Covid Stand-out Pfizer’s Albert Bourla Gets My Vote for CEO of the Year


The smartest CEO in America today is a Greek veterinarian named Albert Bourla, CEO of Pfizer (NYSE:PFE).

Pfizer (PFE) logo on Pfizer building. Pfizer is an American pharmaceutical corporation.
Source: Manuel Esteban /

Bourla has made Pfizer stock a hot ticket. The stock is up 38% so far in 2021, generating $100 billion in new market capitalization. He has done this with a drug Pfizer didn’t develop, the mRNA-based COVID-19 vaccine from BioNTech (NASDAQ:BNTX).

Along the way Bourla has outmaneuvered Moderna (NASDAQ:MRNA) and Merck (NYSE:MRK). He has raised Pfizer’s public profile. He has made Pfizer the industry’s unquestioned leader again.

If anyone is responsible for the COVID-19 pandemic fading, it’s Albert Bourla.

Bourla’s Insight and PFE Stock Gains

Investor have traditionally looked at a name like PFE stock as four businesses. They discover compounds. They create markets for them. They produce compounds and they distribute them.

The industry trend over the last decade has been to de-emphasize production and distribution in favor of discovery and market creation . Pfizer has been part of that trend, combining its consumer business with Mylan in 2019 to create privately-owned UpJohn. 

Pfizer has a huge pipeline of drugs but it had no blockbusters when COVID-19 hit. Bourla saw opportunity with BionTech, a German company. It had a vaccine candidate but lacked the manufacturing, distribution, and marketing heft to get it to market. Bourla committed Pfizer to getting the vaccine to market quickly, and in giant quantities. 

While a lot of analysts and reporters saw Moderna as the COVID-19 vaccine play, because it could build manufacturing off its discovery business, Bourla recognized the political challenge of what lay ahead.

Pfizer’s dosage made it a safe vaccine, which sped approvals. Pfizer’s formulation was the first to get an Emergency Use Authorization, and the first to win full approval. The dosage decision also meant boosters might prove necessary, and that has proven to be the case. I got my third Pfizer shot in September, and everyone calls it the Pfizer shot. Bourla’s decisions made Pfizer, founded by German immigrants to Brooklyn in 1849, part of the vocabulary again.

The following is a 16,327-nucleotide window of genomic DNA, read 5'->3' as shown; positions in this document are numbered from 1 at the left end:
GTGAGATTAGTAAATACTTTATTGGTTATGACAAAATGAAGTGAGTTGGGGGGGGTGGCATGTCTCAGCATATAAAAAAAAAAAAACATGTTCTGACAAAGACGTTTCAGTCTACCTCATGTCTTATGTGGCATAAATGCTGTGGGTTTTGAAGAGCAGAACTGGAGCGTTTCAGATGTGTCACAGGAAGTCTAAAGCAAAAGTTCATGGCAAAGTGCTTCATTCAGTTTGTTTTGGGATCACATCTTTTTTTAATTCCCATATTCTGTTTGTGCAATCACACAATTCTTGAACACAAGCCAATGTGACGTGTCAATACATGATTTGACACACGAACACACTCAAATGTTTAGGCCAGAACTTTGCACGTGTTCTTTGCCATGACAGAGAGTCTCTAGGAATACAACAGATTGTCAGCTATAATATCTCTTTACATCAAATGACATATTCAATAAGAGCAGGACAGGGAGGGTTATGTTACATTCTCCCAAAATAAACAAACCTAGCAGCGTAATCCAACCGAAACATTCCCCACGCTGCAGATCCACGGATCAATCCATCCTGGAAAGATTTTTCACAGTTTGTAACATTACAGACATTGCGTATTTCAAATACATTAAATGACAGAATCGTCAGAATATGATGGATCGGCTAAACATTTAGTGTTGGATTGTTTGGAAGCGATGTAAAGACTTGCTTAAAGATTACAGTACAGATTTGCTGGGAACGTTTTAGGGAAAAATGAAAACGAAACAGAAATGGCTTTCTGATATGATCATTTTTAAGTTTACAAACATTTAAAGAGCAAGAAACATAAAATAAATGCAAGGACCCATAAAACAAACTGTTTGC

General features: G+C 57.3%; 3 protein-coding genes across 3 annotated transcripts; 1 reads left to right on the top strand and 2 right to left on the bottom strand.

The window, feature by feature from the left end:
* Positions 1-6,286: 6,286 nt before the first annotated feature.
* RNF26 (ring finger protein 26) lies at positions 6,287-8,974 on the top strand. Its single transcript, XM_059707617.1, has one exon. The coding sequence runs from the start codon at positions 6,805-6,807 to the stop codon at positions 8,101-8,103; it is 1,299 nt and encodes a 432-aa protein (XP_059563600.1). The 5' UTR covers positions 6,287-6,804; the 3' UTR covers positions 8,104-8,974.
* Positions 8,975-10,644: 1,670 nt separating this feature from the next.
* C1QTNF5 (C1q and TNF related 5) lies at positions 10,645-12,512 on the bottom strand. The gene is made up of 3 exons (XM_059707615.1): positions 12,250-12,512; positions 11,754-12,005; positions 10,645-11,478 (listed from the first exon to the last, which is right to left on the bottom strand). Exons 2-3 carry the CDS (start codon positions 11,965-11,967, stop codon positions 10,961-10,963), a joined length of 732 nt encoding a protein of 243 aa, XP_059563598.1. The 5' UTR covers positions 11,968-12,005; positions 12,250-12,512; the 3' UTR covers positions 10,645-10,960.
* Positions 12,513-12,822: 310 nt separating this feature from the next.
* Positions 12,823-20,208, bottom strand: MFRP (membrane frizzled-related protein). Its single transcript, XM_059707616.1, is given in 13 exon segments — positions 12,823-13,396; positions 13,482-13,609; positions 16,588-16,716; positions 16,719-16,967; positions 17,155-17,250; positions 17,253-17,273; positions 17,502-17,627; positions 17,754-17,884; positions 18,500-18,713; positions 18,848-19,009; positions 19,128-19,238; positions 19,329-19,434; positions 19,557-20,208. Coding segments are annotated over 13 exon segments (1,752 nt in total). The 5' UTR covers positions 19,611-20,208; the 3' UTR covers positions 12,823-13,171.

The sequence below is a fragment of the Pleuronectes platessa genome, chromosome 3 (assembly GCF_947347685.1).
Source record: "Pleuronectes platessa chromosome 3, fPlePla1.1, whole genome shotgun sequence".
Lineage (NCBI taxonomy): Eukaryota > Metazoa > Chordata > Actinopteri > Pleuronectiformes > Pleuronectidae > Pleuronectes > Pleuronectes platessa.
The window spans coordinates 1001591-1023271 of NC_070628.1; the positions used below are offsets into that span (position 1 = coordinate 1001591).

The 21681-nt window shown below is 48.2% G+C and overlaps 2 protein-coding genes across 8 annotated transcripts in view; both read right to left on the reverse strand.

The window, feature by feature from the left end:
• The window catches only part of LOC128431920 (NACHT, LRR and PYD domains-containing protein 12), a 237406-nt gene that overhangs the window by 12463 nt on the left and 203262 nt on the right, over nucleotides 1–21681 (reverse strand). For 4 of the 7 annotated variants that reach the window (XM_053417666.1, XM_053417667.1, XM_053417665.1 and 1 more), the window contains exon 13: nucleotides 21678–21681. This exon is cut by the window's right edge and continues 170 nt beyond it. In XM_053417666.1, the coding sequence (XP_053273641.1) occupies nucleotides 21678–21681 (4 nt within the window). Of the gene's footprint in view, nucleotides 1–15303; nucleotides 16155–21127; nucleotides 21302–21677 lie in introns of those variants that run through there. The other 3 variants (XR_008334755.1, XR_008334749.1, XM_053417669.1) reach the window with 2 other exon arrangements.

Bourla’s Victory

In addition to the vaccine, Pfizer began work to bring an antiviral to market. Its Paxlovid, however, was only the second to succeed in a clinical trial. Merck also has an antiviral and, as many wrote (again including me) it has been gearing up for a big, highly profitable market.

This is where Bourla made a second brilliant move. He signed a royalty-free license on Paxlovid with the Medicines Patent Pool, a non-profit. This will let the drug be sold cheaply in 95 countries. It doesn’t limit Pfizer’s western markets, it doesn’t surrender patent rights, but it puts a public relations halo around Pfizer.

Bourla knows how to use a halo. He has become the face of the industry against misinformation. He has branded anti-vaxxers as “criminals.” He has stood strong against charges that he was arrested for fraud (he wasn’t) and that his wife died from the vaccine (she’s fine).

While many anti-vaxxers distrust Dr. Anthony Fauci, who remains chief medical advisor to President Joe Biden, they trust Trump FDA commissioner Scott Gottlieb. Gottlieb has remained a powerful voice and now says the pandemic could be over in January. Gottlieb is a Pfizer board member.

The Bottom Line

The pharmacy business isn’t just about science. It isn’t just about manufacturing, marketing and distribution.

It’s also about politics. There’s politics within the industry, and there’s always political tension with government. Politics isn’t a dirty word. It’s how you get agreement to get big things done.

Albert Bourla has mastered the politics of COVID-19. Less than three years after becoming CEO of Pfizer, he has made it the third-leading drug company by market cap and with a bullet.

I never thought I would write this but buy Pfizer.

On the date of publication, Dana Blankenhorn held a long position in MRNA. The opinions expressed in this article are those of the writer, subject to the Publishing Guidelines.

Dana Blankenhorn has been a financial and technology journalist since 1978. Just in time for the holidays he has a collection of COVID-19 stories at the Amazon Kindle store. Write him at or tweet him at @danablankenhorn. He writes a Substack newsletter, Facing the Future, which covers technology, markets, and politics.

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